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Immune life history, vaccination, and the dynamics of SARS-CoV-2 over the next 5 years

Our take —

This study demonstrates that across several plausible assumptions for natural and vaccine-induced immunity to SARS-CoV-2, very different medium- and long-term transmission dynamic scenarios are possible, from elimination to recurring epidemics. The model provides a framework to explore optimal vaccination strategies and highlights key knowledge gaps including the duration and strength of immunity, how this might vary within the population, and the impact of viral evolution and co-infections on infection dynamics and clinical disease presentation.

Study design

Modeling/Simulation

Study population and setting

Authors used a simple (S)usceptible-(I)nfected-(R)ecovered-(S)usceptible compartmental model to explore potential transmission dynamics of SARS-CoV-2 over the first five years of the pandemic under different scenarios. They first explored the impact of non-pharmaceutical interventions (NPIs) leading to a 40% reduction in transmission intensity, assuming climatic conditions similar to New York, over a 5-year period with differing durations of natural immunity. Assuming a weekly vaccination rate of 0-1%, authors then explored the impact of vaccine introduction 18 months into the pandemic assuming different durations of vaccine-induced immunity and reduction in susceptibility to secondary infections. Finally, authors estimated the potential impact of vaccine hesitancy and some sectors of the population having intrinsically higher contact rates.

Summary of Main Findings

Authors found that reduced susceptibility to secondary infections could increase the time to secondary peaks, but that these peaks may be higher due to the accumulation of susceptible individuals. This could be compounded by implementation of NPIs. With increasingly imperfect immunity and especially with short vaccine-induced immunity, high vaccination rates were required to achieve elimination. Thus, both high rates of vaccination and relatively long-lived immunity are required to substantially reduce the burden of secondary infections. These qualitative projections of immunity on medium- and long-term dynamics were not affected by moderate variability in transmission within the population. Vaccine hesitancy increased the vaccination threshold required to achieve herd immunity particularly if these individuals were less adherent to NPIs and therefore had increased contact rates compared to non-refusers. Notably in this scenario, vaccination alone was not enough to prevent outbreaks.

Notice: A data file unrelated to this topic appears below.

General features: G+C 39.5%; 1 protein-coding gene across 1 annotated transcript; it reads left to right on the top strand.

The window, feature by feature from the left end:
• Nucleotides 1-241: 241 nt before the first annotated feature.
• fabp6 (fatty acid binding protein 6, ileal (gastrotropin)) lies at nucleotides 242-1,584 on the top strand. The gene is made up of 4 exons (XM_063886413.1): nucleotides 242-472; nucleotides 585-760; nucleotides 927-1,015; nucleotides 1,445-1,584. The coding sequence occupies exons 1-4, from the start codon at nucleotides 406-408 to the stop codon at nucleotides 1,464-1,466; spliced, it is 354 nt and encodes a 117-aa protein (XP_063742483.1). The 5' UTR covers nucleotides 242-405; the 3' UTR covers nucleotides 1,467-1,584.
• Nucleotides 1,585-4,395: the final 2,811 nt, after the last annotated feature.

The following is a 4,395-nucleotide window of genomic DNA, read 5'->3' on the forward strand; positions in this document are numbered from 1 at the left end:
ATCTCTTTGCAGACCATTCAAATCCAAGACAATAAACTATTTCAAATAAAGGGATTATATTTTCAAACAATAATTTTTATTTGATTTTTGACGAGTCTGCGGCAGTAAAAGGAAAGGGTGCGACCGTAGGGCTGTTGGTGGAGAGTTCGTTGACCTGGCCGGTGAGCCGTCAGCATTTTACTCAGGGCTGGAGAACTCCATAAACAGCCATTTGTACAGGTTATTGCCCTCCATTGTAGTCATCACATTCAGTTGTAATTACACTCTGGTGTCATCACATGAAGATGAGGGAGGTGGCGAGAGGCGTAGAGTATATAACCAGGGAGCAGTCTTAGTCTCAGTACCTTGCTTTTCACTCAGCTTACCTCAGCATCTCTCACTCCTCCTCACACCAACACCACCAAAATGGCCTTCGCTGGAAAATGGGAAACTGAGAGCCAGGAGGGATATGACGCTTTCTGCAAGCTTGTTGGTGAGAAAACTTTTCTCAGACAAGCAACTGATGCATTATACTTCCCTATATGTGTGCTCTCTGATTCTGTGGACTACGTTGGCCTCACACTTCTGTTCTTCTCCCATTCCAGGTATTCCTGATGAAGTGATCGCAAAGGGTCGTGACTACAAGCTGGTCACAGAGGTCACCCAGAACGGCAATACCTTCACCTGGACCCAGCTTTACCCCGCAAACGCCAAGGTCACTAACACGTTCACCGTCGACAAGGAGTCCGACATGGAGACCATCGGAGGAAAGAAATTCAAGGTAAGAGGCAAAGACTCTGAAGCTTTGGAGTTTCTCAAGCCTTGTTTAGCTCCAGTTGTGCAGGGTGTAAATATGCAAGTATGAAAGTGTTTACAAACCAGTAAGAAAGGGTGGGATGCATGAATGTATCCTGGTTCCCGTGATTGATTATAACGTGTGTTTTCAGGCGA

Study Strengths

Authors examined a wide range of plausible scenarios for natural or vaccine-induced immunity based on existing knowledge of SARS-CoV-2 and other seasonal human coronaviruses. They also considered how NPIs, climate, heterogeneity in transmission, and vaccine hesitancy could impact medium- and long-term SARS-CoV-2 transmission dynamics.

Limitations

Authors make a number of simplifying assumptions including that SARS-CoV-2 transmission will become seasonal similarly to Beta-CoV HCoV-HKU1. In all scenarios vaccination is assumed to be transmission blocking rather than reducing disease severity. They also simplify other important factors such as age, clinical severity, and transmissibility which can lead to superspreading events known to be important for SARS-CoV-2 transmission.

Value added

This study provides insights into the potential medium- and long-term dynamics of SARS-CoV-2 transmission beyond the current pandemic and quantifies the potential effect that vaccination could have. Authors also provide an interactive site to explore different strategies required to optimise vaccination and NPI implementation (https://grenfelllab.shinyapps.io/sarscov2/).

This review was posted on: 5 April 2021